Saudi Arabia’s oil minister welcomed Iran back to the international market pending the removal of sanctions next year. At a rollicking OPEC meeting Saudi Arabian officials downplayed the risk of excess supply driving down prices, suggesting the nation will continue to produce at maximum capacity regardless of price. For its part Iran said it’s all but ready to start cranking out four million barrels of oil a day and other producers are simply going to have to cut production if they want to support prices.
The easiest way to reconcile the conflicting messages is to assume any agreement between the Saudis and Iran was unmitigated nonsense according to Dan Dicker of oilprice.com and author of Oil’s Endless Bid.
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“The sounds that the Saudis are making about being so happy to see the Iranians back in the international community is a bunch of PR nonesense,” Dicker scoffs in the attached clip. Making the observation that the only thing weirder than Saudi Arabia and Iran making nice is that Israel is in on the deal, Dicker suggests Saudi Arabia is likely to attempt to manipulate both oil prices and US international policy by ratcheting back production. Saudi antipathy towards the Iranians is such that they have to do something and restricting production is the only available leverage.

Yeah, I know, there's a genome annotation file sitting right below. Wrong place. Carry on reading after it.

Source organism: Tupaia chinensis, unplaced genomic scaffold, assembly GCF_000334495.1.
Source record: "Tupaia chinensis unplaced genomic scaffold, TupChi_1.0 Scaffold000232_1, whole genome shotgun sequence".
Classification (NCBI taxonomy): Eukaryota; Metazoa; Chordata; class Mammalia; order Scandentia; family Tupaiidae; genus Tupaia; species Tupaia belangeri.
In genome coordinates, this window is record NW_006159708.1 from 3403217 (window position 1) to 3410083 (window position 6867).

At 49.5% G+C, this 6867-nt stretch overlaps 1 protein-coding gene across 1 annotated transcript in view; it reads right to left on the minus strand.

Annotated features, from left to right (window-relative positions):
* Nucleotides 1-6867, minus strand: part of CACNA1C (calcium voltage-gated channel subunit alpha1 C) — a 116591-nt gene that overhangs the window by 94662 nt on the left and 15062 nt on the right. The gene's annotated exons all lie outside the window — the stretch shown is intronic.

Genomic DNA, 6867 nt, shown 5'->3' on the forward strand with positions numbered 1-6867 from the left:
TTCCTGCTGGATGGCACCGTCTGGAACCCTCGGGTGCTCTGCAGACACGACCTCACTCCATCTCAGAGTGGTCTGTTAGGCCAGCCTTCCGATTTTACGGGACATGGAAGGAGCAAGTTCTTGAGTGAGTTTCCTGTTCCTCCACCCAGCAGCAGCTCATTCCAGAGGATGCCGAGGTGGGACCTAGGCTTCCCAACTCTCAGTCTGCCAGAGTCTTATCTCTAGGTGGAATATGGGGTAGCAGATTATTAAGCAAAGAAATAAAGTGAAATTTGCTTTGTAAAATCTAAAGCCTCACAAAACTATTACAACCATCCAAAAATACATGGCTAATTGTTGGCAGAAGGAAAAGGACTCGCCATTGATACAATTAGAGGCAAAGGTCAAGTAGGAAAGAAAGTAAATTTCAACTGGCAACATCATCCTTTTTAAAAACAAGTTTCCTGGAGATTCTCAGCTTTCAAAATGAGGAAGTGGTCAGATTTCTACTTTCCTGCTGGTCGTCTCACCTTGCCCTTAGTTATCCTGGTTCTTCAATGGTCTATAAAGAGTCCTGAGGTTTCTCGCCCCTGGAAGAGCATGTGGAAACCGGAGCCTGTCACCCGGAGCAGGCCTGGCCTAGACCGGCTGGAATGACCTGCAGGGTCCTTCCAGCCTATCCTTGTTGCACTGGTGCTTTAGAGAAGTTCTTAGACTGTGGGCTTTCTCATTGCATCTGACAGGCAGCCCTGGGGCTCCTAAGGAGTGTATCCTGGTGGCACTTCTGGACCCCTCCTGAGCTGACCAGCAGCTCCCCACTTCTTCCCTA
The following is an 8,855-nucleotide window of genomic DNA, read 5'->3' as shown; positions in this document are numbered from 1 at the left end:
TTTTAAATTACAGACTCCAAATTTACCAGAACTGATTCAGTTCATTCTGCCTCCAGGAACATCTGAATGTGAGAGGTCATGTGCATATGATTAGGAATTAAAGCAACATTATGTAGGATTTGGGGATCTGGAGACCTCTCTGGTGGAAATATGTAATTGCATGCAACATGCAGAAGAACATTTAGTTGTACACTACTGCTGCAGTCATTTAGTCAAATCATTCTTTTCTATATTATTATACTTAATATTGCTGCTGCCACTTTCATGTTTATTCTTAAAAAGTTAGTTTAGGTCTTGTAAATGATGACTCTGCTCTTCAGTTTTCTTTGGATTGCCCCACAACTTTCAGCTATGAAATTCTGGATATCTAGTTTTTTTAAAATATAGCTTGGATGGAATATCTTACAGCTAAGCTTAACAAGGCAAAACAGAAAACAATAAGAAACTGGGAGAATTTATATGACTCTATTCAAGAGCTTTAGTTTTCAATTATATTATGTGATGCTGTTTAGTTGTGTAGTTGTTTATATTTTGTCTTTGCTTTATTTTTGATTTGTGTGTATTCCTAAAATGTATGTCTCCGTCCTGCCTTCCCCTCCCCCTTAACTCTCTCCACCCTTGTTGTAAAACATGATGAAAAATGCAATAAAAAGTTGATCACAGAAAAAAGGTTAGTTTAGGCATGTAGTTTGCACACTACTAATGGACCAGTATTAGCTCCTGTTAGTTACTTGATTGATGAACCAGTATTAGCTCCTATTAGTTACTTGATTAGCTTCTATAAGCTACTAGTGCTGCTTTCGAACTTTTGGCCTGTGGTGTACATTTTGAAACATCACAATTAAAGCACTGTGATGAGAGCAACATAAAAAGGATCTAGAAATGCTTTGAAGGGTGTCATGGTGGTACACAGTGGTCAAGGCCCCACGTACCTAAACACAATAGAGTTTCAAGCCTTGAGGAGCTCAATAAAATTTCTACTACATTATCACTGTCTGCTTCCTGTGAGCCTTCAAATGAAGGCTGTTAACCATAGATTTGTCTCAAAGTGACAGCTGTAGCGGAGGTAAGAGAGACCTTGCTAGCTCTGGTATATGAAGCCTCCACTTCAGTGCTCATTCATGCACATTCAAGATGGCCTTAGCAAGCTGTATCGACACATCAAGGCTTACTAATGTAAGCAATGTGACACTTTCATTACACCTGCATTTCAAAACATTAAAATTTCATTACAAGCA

When the deal was announced the knee jerk reaction was to trust the Saudi’s commitment to unrestrained production and sell Brent crude. Once traders had a moment to reflect, prices started rallying and haven’t stopped since.
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“All of the geopolitical risks remain strongly in place and all the risks therefore to the oil market remain strongly to the upside,” Dicker says.
What impact will OPEC’s ongoing unrest have on the US and its benchmark WTI crude? Stay tuned for part 2 of Breakout’s conversation with Dan Dicker.
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